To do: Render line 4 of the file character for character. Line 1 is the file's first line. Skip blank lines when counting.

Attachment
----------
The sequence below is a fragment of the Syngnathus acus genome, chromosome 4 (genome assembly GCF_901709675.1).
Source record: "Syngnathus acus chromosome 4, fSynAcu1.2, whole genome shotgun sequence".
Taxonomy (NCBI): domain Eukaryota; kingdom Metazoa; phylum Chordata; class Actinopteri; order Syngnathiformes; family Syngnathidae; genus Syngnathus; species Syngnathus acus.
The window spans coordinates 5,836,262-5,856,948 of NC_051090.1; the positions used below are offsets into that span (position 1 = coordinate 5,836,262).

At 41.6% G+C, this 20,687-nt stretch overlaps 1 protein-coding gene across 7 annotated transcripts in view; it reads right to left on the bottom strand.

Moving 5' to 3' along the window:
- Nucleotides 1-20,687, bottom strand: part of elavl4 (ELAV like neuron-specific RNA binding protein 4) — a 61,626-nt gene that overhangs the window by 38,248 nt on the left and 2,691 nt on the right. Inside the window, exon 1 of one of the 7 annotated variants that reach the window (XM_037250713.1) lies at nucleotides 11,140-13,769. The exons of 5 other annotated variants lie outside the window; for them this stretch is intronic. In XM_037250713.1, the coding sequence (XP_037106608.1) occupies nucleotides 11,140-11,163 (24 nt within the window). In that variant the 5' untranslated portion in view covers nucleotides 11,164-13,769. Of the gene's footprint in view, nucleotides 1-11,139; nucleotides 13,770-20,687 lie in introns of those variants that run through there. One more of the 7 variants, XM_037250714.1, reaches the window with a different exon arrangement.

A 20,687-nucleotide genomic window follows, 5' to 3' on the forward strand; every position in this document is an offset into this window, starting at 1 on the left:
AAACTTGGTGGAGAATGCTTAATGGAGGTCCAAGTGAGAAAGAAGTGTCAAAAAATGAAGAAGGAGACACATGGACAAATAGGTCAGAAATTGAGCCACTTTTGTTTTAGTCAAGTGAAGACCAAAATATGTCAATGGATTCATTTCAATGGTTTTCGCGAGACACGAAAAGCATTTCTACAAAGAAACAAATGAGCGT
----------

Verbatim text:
The window spans coordinates 5,836,262-5,856,948 of NC_051090.1; the positions used below are offsets into that span (position 1 = coordinate 5,836,262).